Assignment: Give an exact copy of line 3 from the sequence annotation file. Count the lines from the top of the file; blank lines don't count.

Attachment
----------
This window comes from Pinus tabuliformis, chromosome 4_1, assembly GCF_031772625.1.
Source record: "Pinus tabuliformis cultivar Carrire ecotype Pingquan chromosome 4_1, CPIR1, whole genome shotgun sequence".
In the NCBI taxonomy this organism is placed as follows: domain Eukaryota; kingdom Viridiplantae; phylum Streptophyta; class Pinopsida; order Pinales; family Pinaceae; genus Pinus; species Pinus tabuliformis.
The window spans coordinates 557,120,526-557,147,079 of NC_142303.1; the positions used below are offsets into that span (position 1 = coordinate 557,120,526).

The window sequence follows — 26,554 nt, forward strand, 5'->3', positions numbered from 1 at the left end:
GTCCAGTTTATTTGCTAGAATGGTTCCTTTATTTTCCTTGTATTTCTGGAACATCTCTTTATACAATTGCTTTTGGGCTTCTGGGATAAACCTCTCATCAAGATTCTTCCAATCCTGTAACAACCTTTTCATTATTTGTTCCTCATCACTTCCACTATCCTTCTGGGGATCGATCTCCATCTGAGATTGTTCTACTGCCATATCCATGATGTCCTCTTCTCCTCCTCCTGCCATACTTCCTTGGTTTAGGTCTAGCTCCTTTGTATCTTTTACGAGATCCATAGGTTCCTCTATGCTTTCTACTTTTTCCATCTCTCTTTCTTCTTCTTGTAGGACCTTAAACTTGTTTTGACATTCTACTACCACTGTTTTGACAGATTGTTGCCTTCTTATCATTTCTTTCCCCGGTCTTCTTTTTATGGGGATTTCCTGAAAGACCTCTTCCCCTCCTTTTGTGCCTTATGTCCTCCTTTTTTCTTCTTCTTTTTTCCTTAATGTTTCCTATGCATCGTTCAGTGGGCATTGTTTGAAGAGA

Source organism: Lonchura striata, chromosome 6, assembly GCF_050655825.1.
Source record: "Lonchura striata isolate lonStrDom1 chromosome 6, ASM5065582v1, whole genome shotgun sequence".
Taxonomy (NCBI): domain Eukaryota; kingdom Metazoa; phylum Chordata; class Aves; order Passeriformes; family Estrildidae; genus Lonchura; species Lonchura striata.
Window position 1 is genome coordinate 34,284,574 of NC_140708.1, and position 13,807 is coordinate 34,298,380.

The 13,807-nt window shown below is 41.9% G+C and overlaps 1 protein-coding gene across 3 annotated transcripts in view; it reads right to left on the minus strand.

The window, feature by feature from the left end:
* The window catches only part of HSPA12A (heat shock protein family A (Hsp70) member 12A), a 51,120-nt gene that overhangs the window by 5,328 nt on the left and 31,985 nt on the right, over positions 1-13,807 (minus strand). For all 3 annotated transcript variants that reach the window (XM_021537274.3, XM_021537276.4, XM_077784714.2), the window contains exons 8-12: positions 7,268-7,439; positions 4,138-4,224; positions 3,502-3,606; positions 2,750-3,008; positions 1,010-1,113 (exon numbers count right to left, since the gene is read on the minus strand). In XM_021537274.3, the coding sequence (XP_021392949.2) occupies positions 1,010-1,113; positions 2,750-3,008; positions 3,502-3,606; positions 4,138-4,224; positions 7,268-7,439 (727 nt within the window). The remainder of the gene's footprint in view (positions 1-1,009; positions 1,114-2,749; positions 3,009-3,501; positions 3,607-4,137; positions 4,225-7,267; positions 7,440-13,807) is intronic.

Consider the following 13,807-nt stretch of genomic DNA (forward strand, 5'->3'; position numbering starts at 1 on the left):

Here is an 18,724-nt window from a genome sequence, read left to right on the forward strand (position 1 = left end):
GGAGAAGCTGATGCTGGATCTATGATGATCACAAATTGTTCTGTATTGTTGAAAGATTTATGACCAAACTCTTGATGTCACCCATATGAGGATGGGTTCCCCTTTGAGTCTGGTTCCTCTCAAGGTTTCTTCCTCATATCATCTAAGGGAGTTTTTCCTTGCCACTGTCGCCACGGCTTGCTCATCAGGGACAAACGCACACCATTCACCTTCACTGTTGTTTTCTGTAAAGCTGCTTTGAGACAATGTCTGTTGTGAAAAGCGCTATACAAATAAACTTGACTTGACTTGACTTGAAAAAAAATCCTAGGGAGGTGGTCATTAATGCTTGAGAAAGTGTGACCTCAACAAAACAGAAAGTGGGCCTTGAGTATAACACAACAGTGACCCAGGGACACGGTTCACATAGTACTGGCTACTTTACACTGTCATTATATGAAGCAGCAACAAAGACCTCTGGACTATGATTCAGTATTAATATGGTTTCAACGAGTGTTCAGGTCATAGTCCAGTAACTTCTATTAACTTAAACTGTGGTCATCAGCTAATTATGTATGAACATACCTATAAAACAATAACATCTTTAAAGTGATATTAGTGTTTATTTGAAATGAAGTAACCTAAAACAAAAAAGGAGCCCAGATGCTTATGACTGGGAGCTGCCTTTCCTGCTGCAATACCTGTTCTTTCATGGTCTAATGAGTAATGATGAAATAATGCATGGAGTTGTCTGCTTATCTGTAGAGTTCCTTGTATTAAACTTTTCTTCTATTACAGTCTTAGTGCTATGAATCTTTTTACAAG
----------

In the NCBI taxonomy this organism is placed as follows: domain Eukaryota; kingdom Viridiplantae; phylum Streptophyta; class Pinopsida; order Pinales; family Pinaceae; genus Pinus; species Pinus tabuliformis.